Ufford: Whiskey for my friends, tears for my horses


Joy Ufford photos.

A midday phone call, not unusual in and of itself – but another sad one.

Another old friend died. Ed, unable to heave himself to all four massive feet and shake himself off as he’d done for so many years after a good day’s work.

Ed, whose whiskery lips would nibble gently on my hand before I slid the leather neck yoke off his rugged shoulders.

Ed – or “Bighead Ed” as I nicknamed him – gave me my first personal experience working with a team one winter many winters ago. He and Kate, a short stocky Belgian mare, fascinated me with how to harness a team of workhorses and watch them work.

Kate retired after that winter, finding it harder to keep up with feisty Ed on her left. His next partner was a larger tubby gray – “Poky Smoky – and they became inseparable quickly. They gnawed their bits, Ed often pulling a more reluctant Smoky through deep snow to make new feed lanes, huge knees breaking above the surface.

My left arm grew stronger; I called it my “Ed driving arm.” Over the many years to follow, we created our little rituals. Before the water tank with a propane heater was installed, I’d walk them to the trickling stream where a nervous Ed would fidget and fuss about where he put his feet. Smoky would swirl his mustached in the arctic stream and blow before settling down for a drink.

Bighead Ed and Poky Smoky also liked to roll in the snow after work, sniffing out the perfect spot. First Smoky, then Ed. Ed grew stiffer but never gave up, much like another homegrown workhorse I loved – Snip. She and a blond, suntanned Belgian I named “Dude” were the winter feeding team at the ranch.

Both Snip and Ed were both giant bays with crazy black gypsy manes. Both felt obligated to call deep within their hearts and keep pulling. For Snip I’d gather some soft grass from the loose hay piled in the hayrack they pulled every day. That was Snip’s idea of a treat. I’d twist her forelock into a braid and tell Dude he was the suntanned hero of the Golden West.

Snip and Dude, being older with aching shoulders, retired several years ago. She grew thinner and thinner but was still majestic. She ruled the gang of saddle horses and workhorse colts. This winter, she came home to the corrals near the house, where the oldest and youngest are kept.

Several times I wandered out to her with a plastic grocery bag of green alfalfa leaves. She wasn’t even polite about snatching it from my hand.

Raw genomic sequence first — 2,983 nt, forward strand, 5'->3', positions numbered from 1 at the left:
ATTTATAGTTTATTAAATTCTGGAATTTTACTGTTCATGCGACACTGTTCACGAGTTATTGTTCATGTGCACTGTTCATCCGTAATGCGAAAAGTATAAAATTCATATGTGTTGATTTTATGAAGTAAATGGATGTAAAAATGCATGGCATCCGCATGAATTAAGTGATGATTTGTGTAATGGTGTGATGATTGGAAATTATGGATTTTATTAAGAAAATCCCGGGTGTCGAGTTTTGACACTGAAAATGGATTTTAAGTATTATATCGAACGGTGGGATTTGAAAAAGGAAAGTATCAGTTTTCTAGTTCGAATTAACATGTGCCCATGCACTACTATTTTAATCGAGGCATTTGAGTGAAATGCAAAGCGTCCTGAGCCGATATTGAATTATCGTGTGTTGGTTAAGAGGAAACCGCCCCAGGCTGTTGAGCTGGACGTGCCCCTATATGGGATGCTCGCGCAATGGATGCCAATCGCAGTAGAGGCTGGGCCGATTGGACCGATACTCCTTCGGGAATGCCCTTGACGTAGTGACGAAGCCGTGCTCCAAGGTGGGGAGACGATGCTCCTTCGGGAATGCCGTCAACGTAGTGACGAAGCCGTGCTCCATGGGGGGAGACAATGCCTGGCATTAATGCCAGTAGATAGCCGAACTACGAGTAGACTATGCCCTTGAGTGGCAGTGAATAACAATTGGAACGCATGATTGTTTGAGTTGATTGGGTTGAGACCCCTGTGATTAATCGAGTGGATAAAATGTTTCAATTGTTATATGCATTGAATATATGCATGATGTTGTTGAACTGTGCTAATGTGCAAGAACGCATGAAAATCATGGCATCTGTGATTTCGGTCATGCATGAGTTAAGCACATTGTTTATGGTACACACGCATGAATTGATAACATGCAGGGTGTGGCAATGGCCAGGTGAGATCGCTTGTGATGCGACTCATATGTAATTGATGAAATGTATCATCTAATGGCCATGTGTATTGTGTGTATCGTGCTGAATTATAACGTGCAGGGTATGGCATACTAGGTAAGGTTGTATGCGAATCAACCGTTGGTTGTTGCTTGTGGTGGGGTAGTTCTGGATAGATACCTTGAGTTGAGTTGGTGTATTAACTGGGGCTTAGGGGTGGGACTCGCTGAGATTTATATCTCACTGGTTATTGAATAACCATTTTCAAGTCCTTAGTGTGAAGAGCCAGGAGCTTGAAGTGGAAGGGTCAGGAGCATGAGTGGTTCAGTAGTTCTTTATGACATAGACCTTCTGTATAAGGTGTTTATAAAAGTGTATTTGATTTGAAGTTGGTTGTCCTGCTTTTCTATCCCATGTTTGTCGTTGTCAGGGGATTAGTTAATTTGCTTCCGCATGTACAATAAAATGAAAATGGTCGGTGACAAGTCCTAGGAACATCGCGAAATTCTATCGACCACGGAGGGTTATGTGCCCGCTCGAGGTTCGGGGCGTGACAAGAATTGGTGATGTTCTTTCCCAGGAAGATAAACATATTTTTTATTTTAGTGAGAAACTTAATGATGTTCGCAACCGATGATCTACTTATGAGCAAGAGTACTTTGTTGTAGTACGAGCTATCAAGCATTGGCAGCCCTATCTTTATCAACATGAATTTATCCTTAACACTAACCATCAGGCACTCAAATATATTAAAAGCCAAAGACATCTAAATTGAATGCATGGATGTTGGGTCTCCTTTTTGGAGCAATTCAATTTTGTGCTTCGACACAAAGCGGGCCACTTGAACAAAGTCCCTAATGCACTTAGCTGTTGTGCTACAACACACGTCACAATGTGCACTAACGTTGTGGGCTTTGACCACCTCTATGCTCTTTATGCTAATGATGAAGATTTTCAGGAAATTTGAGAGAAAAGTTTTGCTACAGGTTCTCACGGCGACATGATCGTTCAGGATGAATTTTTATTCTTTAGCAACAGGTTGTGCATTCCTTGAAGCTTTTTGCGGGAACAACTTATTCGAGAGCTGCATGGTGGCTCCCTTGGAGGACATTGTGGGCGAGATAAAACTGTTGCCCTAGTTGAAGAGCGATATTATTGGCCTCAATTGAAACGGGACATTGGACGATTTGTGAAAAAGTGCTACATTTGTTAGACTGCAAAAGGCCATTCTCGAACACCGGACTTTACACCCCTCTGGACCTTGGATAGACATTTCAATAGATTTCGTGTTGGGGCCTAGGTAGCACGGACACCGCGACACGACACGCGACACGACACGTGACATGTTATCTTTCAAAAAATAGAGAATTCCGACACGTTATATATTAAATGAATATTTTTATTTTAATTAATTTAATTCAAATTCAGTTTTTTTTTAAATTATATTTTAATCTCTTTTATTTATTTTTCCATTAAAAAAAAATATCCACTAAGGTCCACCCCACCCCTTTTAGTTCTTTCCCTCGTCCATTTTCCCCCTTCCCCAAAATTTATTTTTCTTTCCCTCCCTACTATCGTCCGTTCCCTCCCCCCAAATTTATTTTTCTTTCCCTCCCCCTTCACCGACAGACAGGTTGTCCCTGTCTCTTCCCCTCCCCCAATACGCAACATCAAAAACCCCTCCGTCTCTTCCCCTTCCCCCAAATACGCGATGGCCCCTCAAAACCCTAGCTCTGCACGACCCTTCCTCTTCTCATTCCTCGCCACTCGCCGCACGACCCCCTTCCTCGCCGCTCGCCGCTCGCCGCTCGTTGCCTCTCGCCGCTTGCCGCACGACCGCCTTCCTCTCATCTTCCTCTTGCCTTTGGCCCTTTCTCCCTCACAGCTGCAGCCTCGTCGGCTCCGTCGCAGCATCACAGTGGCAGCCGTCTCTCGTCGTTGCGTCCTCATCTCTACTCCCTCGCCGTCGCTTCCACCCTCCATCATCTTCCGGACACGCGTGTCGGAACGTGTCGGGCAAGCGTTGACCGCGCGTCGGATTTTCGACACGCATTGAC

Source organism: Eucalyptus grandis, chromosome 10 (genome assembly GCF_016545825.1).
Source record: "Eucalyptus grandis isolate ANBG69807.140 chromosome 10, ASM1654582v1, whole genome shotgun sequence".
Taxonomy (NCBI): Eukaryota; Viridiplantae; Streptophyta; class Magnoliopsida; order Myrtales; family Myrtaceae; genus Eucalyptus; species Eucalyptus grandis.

Unfortunately, the others caught on and harassed us both. I realized this treat caused Snip more problems than it was worth – even for her.

Snip died not long ago and I cried because I could always count on her to try and listen when I asked her and Dude to “walk.” I think my talking to them, using their names, helped us pay more attention to each other.

Ed, and with him Smoky, were the same. Over the years we developed our little winter rituals. When they trotted to the finish line, I recalled a lesson from my college time as a school bus driver – when they don’t do what you want – stop. Stop and stay put until they decided to behave. Ed, being the toughest, took awhile. But eventually these two would walk – walk – around the corral and step perfectly into the parking spot they’d left from that morning.

“Excellent! Good job! Perfect!”

Unhooking Smoky and moving to the front, I’d pat each one and say “Great job! Excellent!”

Last week, that phone call about Ed dying made me cry. Kevin gave me a piece of Ed’s mane; Snip I’ll visit when her bones are uncovered. I didn’t get to say goodbye in good time but I will remember when the time comes.

For Valentine’s Day, I walk out with my horse treats to say hi to Dan, another one who’s getting old… pictures show us together for the past 14 years. Of course Dan comes over because he knows I have treats. When they’re gone, he walks away.

Smoky, who shared their first year of retirement after many years of pulling sleighs and mowing hay, waits for me as I talk to him, a little unsure. But he knows me so well from years with Ed. I figure he’s lonely now.

I scratch his ears like always after taking off his bridle, pats him and give him a hug, standing there as long as he will let me – a long time. He sets his massive white head over my shoulder and I tell him again what an excellent job he’s done. He exhales into my nose and I blow back. He chases away Reeves, who ventures too close.

I don’t think horses cry, but people do. If something happens to Smoky without me seeing him again, I want him to know I care about him. We are both feeling a little lonely, I think.

I finally trudge away across the winter pasture and look back. Reeves is still hanging with Smoky and I think, someone else cares. That makes it much easier for me to turn and walk to the green gate, snow so high I step right over the chain.

Looking back once more, I think of our great friends who have died in the past year – Blue Rocket, Billy, Powderville, Snip and now, Bighead Ed.